Obama Takes a Page from Reagan's Playbook

Barack Obama’s announcement that his campaign purchased 30 minutes of airtime on CBS and NBC is just one more indication that his resources are unlimited.

By reviving a tradition that began in the 1964 presidential race, Obama is an astute politician learning from the best there is.

In 1964, three men — Henry Salvatori, Holmes Tuttle, & Cy Rubel — organized a fundraising dinner on behalf of Barry Goldwater’s campaign in California.  The keynote speaker of the evening at the glitzy Cocoanut Grove nightclub was Ronald Reagan, then an actor and host of "Death Valley Days."  Reagan’s words gripped those three organizers in a special way.  

After the event, they approached Reagan, asking him if he would repeat the speech for a national television broadcast assuming they could raise the funds necessary.  “Sure,” he responded, “if you think it would do any good.”

On October 27, 1964, just days before Lyndon Johnson crushed Barry Goldwater in a decisive electoral defeat, Reagan gave his "Time for Choosing" speech on NBC television.  A trailer accompanied the film asking for funds, a first for a campaign, but one that would be emulated over and over in the future by other candidates.

That single speech raised, by some estimates, up to $8 million.  It created a base of several hundred thousand contributors, people who were willing to work for the candidate, promote that candidate, and most importantly, vote for the candidate.  But even more than that, it launched the career of a man who would, just two years later, become a two-term governor of California and later, a two-term President of the United States.

According to Reagan, “That speech was one of the most important milestones in my life — another one of those unexpected turns in the road that led me onto a path I never expected to take.”  [The full story of this speech and more influential financial gifts are contained in the new book, "Funding Fathers: The Unsung Heroes of the Conservative Movement."]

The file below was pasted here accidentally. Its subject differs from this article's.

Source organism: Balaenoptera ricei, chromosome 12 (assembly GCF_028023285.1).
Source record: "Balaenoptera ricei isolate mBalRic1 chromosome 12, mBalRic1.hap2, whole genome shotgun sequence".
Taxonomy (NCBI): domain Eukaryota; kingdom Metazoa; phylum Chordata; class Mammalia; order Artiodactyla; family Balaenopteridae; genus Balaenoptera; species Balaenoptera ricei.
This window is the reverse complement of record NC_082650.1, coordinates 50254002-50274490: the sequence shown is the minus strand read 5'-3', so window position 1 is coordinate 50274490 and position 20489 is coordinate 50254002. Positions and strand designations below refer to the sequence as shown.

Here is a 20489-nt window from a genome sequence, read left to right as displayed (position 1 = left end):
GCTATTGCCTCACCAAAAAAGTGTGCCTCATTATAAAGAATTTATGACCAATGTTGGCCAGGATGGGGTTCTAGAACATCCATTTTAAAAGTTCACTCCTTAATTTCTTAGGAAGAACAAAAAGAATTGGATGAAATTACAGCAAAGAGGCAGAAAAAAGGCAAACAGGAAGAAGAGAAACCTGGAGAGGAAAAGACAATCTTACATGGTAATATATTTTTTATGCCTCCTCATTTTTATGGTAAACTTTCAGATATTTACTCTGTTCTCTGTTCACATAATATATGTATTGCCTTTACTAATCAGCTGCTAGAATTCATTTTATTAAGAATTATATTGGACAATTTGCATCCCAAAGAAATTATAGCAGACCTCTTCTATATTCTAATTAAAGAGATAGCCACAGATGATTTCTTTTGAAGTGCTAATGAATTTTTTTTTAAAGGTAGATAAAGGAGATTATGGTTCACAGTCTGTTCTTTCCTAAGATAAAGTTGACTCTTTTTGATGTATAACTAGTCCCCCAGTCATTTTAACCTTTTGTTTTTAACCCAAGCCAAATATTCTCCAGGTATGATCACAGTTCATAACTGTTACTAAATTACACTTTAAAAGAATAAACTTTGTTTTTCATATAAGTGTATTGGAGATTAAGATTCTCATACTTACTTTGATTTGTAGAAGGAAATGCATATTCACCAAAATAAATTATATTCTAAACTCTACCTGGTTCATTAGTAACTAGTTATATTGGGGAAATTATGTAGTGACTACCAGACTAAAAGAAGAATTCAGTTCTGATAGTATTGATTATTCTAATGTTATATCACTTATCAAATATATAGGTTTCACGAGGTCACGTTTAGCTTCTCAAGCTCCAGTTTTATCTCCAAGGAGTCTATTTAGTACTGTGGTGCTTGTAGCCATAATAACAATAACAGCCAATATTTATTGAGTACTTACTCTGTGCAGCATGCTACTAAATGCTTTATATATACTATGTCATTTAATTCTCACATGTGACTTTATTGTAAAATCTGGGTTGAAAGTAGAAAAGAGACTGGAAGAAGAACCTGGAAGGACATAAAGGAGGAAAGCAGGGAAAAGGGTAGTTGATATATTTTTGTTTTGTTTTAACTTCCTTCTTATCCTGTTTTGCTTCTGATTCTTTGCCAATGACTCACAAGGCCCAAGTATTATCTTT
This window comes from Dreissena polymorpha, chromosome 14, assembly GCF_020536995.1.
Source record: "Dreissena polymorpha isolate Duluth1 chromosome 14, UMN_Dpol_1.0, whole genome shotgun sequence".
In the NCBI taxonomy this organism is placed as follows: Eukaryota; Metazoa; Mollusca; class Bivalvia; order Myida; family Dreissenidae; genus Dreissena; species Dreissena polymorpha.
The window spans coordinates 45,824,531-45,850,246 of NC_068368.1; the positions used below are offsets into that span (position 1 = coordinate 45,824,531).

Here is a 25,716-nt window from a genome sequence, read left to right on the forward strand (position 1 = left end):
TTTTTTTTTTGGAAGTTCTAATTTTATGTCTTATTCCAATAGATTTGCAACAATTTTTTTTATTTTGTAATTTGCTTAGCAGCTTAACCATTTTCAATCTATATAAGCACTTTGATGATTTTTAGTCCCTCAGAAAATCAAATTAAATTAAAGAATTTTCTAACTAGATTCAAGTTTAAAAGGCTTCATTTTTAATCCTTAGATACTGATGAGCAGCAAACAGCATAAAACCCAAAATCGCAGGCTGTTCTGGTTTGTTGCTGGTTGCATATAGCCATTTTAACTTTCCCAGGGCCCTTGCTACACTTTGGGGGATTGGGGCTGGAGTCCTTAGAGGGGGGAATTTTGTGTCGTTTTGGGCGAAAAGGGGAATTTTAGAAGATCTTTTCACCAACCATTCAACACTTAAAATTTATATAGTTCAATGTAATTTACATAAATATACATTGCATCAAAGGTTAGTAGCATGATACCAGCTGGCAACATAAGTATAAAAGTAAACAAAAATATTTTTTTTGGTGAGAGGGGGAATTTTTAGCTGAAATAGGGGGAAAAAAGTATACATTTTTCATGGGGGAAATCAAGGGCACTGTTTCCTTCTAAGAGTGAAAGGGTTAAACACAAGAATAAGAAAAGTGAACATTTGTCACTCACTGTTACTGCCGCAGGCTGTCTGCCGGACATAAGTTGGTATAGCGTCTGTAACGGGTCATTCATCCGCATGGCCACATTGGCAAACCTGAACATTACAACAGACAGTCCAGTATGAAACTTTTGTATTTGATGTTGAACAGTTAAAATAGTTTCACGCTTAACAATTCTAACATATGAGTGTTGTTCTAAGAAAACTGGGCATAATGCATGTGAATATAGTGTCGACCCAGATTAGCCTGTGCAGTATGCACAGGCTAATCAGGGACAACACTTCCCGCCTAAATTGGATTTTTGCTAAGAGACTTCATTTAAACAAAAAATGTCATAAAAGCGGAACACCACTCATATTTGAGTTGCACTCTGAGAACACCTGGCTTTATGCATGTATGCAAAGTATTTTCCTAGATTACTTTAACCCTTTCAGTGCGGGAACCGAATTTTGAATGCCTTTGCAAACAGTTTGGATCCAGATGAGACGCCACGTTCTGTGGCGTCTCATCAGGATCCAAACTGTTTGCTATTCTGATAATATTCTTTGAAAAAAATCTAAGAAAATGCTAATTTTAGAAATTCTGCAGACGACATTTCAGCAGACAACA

Others have followed suit in purchasing national airtime to talk to Americans directly.  Both Nixon and Humphrey did so in 1968.  Even Ross Perot bought two 30 minute specials in 1992.  

So, on the anniversary of Black Tuesday, October 29, the day the stock market crashed and the Great Depression began, Obama will appear before the nation’s people and talk directly to them.  His nearly unlimited campaign coffers enable him to do so.  

There are many obvious differences between Obama and Reagan.  Among those are, of course, personal motives in appearing on national television.  Reagan was focused neither on himself nor his own election.  He focused on our country, how to elect someone who embodied the principles he believed in, and how to make America strong again.  

Barack Obama, on the other hand, loves the limelight.  He does not do things on a small stage.  From his rock-star speeches in Berlin to his address to nearly 80,000 at the Democratic National Convention, Barack Obama adores being the center of attention.

Facing so many problems at home and abroad, Americans who are hurting in terms of their morale and their finances, will hopefully see through Obama’s motives and the millions of dollars he spent to acquire the time.  

John McCain can lead us out of this economic crisis.  His principles are grounded in sound, free market terms. He believes citizens who earned their income should decide how it is spent. Yet, his campaign is limited in the amount of money it can both raise and spend.  He has been forced to place ads in battleground states only, and he simply cannot compete with the unlimited resources of Obama.

John McCain frequently notes that his hero is Ronald Reagan.  Isn’t it ironic then, that by championing the restriction of freedom (a.k.a. campaign finance reform) he has limited his ability to communicate directly with the American people, thereby allowing Barack Obama to follow in the footsteps of Reagan?